“To be brave, I think it has to do with the union of you being masculine and feminine. There's a place for masculinity, but there's a much-needed place, I feel like, for men in this day and age to embrace what the feminine side has to empower you. To courageously say, ‘I want to live by my words. I want to make promises. I want to keep those promises. I want to be everything that I can be.’ That isn't just physical strength. To be brave, to me, is to live up to the principles in the face of an easier route.”

“It’s more of a positive claim that remembering your youth, not as something lost, but as something absorbed into what you are now, is what's going to mature you and bring you that joy. A lot of this record is to remind yourself that the beauty, the joy, the freedom, the wide-openness of your spirit when you're young can apply now.”

“What I was up to with that one was really trying to come to terms with the fact that sometimes in your life, when you aren't so sure of yourself yet and you're pulled in many directions, you don't really own your own substance. You're too malleable. It's not that you are weak, but you haven't decided how to move forward yet, so all you do is get pulled in a multitude of ways that aren't your own ways.”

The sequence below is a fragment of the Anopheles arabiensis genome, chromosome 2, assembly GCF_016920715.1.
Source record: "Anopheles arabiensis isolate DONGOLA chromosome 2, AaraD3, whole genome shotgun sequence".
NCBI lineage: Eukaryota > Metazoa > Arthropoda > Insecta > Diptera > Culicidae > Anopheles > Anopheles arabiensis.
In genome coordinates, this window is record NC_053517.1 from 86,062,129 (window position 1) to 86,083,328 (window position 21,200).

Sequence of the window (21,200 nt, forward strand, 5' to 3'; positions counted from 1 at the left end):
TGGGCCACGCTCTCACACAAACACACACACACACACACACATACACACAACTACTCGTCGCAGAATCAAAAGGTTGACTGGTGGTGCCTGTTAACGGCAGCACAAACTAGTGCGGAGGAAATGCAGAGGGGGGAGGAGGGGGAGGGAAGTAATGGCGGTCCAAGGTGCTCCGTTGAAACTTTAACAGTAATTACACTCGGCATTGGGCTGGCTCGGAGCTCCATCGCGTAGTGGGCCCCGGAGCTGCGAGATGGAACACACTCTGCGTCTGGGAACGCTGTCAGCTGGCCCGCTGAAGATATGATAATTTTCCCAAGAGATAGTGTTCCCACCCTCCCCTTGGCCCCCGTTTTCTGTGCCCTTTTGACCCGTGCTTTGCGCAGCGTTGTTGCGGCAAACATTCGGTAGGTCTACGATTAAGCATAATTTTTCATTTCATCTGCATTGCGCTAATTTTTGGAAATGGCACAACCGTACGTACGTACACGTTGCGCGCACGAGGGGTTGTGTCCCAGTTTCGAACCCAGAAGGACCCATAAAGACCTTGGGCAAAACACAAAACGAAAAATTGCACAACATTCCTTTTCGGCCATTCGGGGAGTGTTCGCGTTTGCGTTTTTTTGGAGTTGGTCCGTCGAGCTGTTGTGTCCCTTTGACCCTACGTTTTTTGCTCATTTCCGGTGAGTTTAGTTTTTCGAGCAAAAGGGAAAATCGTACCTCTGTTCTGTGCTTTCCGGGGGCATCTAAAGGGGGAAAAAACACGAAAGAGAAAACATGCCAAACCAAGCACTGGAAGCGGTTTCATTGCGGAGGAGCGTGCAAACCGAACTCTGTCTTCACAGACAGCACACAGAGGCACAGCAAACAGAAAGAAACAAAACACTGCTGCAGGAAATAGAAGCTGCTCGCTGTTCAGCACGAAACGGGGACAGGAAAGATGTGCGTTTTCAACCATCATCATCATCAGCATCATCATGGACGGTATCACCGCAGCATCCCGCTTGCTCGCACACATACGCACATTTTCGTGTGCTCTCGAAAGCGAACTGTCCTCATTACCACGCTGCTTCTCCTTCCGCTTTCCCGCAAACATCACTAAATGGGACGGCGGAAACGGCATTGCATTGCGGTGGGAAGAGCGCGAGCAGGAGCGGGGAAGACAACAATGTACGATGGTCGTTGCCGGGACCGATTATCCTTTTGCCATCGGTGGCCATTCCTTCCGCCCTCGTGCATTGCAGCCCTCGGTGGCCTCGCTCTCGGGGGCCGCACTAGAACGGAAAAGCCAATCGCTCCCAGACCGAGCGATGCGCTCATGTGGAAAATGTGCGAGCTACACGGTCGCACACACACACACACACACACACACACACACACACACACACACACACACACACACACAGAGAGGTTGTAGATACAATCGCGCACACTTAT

“‘Jubilee’ was written at Mother Maybelle's house. I'm a huge Carter Family fan. John Carter Cash was a friend of mine. He would just call me to check in and be like, ‘Hey, man. You know my grandmother's house is open. It's just kind of sitting there out in Virginia.’ And I was like, ‘Okay, Mother Maybelle is one of my biggest influences of all time.’ So I went out there, and it's like being in a museum without glass. It was pretty crazy. Little notes in the junk drawer that Johnny Cash wrote to Kris Kristofferson on directions of how to get to the house, shit like that. I didn't know what I needed until I got to that house, when it comes to spiritual matters. ‘Jubilee’ was this kind of exaltation to something greater than myself and my internal insecurities, struggles, blockades I put up.”